Sitting in morning report in the Medicine ICU is a joy. Most nurses want to take care of the super sick patient with no family so they only have a one patient assignment instead of two. No one wants to care about the other patients in the unit. No one wants the quadriplegic patient or the pregnant comatose lady. No one wants to stick up for their patients and possibly upset a doctor, family member, or an administration that may not have a vested interest in the person, but in the enterprise that is a hospital instead. Everyone just wants an easy day with few orders and little interaction. But I always remembered that each patient is someone’s son or daughter. Everyone is someone’s baby. I did not care to take the scraps. I wanted to be extraordinary, one of those few people who find more glory in making a patient or a coworker’s life better somehow, by helping them climb their own mountain.
When you are descending from a high mountain peak, it is breathless. You reached the top, the best and brightest nurse ever, but now you have to work your way back down. Why? Why not just stay at the top? Because sometimes it hurts so bad you can’t breathe. The sweet pain and suffering reflected in the eyes of a patient, or a family member, are so very hard to ignore. Or there is not enough room at the top and you get basically kicked off the summit to make room for others who think they know what it is like to be a compassionate nurse. And maybe sometimes you are just kicked right off because someone higher up the lifeline worried about their own reputation. It doesn’t matter. Not like you can stand up there all day anyway. So you get washed away in the cold rushing waters. Back to what? Nothing is ever going to be the same as you felt at the top. And those haunting eyes will still find you.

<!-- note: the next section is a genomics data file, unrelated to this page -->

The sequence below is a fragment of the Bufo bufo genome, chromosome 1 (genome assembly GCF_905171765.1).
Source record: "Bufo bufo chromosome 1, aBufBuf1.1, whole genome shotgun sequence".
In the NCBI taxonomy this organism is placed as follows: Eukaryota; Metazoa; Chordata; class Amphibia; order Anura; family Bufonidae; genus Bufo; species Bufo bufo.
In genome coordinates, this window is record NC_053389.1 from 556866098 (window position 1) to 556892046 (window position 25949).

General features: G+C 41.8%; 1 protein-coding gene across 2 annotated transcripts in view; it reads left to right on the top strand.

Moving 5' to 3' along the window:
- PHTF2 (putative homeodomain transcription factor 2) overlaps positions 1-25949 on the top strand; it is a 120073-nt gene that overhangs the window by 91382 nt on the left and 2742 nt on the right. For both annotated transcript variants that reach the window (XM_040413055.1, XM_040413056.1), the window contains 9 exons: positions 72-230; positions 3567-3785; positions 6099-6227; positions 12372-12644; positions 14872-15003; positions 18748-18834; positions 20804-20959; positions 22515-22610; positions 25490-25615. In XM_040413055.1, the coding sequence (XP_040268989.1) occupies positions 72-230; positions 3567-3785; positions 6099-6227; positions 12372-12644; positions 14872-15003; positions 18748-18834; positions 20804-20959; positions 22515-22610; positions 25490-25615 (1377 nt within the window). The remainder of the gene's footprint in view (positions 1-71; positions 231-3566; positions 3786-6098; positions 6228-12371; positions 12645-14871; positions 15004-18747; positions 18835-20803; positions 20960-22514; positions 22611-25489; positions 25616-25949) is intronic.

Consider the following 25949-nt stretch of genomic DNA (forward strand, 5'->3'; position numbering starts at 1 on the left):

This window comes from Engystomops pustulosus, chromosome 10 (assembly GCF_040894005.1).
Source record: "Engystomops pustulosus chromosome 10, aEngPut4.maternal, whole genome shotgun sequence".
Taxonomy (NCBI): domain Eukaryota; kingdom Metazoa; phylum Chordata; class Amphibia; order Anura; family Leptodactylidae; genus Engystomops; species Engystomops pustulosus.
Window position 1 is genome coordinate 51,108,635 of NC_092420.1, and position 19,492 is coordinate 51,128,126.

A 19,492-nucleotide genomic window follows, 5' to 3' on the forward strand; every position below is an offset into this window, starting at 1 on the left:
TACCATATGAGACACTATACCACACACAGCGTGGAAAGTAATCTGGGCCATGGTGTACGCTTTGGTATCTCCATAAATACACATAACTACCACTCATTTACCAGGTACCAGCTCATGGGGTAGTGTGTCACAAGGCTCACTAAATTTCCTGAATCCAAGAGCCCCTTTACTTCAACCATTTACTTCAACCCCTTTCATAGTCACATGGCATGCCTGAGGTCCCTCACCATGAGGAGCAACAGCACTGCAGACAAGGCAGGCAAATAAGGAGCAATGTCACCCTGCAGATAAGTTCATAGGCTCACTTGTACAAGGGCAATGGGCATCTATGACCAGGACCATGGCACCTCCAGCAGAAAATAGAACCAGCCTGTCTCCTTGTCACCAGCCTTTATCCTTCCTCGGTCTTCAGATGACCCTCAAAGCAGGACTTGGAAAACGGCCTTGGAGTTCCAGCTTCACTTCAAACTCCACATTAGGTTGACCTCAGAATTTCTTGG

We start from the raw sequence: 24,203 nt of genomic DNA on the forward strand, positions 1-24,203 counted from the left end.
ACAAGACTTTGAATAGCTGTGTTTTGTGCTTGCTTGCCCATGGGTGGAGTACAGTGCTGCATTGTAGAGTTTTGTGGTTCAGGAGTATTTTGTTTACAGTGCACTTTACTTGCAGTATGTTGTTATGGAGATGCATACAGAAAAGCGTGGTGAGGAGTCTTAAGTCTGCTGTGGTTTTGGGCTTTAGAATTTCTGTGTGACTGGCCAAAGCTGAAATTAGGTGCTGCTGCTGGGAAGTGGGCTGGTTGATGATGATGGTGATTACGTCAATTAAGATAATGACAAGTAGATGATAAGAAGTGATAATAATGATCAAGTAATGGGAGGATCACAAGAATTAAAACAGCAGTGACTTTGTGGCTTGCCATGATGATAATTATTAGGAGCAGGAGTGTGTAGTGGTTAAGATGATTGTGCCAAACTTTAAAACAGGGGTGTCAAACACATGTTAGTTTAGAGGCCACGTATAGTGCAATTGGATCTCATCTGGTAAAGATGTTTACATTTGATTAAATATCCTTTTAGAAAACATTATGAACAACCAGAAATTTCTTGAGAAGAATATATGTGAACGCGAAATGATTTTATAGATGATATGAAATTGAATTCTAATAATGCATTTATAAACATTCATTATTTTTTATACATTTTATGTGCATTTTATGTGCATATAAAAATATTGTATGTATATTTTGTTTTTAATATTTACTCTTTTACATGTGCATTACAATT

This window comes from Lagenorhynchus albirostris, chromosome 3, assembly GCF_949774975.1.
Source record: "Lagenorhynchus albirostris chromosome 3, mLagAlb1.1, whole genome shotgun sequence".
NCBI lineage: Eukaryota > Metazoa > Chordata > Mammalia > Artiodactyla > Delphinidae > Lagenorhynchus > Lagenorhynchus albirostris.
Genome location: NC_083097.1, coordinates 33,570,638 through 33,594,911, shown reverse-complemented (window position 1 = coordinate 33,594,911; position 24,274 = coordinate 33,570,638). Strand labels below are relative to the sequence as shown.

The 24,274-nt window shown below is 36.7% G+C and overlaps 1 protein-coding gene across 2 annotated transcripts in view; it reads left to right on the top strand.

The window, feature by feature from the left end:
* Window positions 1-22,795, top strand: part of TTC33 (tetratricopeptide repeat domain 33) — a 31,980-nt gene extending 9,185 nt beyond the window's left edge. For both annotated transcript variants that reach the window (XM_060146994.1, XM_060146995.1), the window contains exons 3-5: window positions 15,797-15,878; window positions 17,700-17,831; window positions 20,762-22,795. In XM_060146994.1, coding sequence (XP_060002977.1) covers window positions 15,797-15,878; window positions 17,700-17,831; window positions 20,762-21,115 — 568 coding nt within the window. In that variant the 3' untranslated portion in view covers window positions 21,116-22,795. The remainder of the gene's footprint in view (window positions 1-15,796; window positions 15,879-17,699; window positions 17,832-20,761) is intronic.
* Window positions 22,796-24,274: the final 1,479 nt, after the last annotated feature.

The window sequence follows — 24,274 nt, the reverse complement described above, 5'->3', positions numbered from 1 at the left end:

After ten years of critical care experience in surgical, trauma, and pulmonary units, I realized that the "high" from a patient who got better was overshadowed by the ghosts of all those who could not be saved. Those who probably shouldn't have been in an ICU in the first place due to their poor prognosis. Not my choice to make, but mine to deal with. So there I was, trying to cope with it and help both veteran and novice nurses handle the reality that is being an ICU nurse today and not succumb to the bitter pain that comes with this sweet job.
Delver joined Nov '10. Posts: 2 Likes: 16; Learn more about Delver by visiting their allnursesPage
1Apr 7, '11 by cherryames1949Thank you for sharing and articulating such private and personal feelings. Some people could never put into words, with such caring and understanding, those feelings. If you are a good nurse and you have been doing the job long enough you have ghosts. Some make you smile and some make you shiver. We are very often in the unique position of making a huge difference for a patient. The pain comes when we can't. Please keep writing and sharing. We all need to be supportive of each other because frankly no one else "gets it".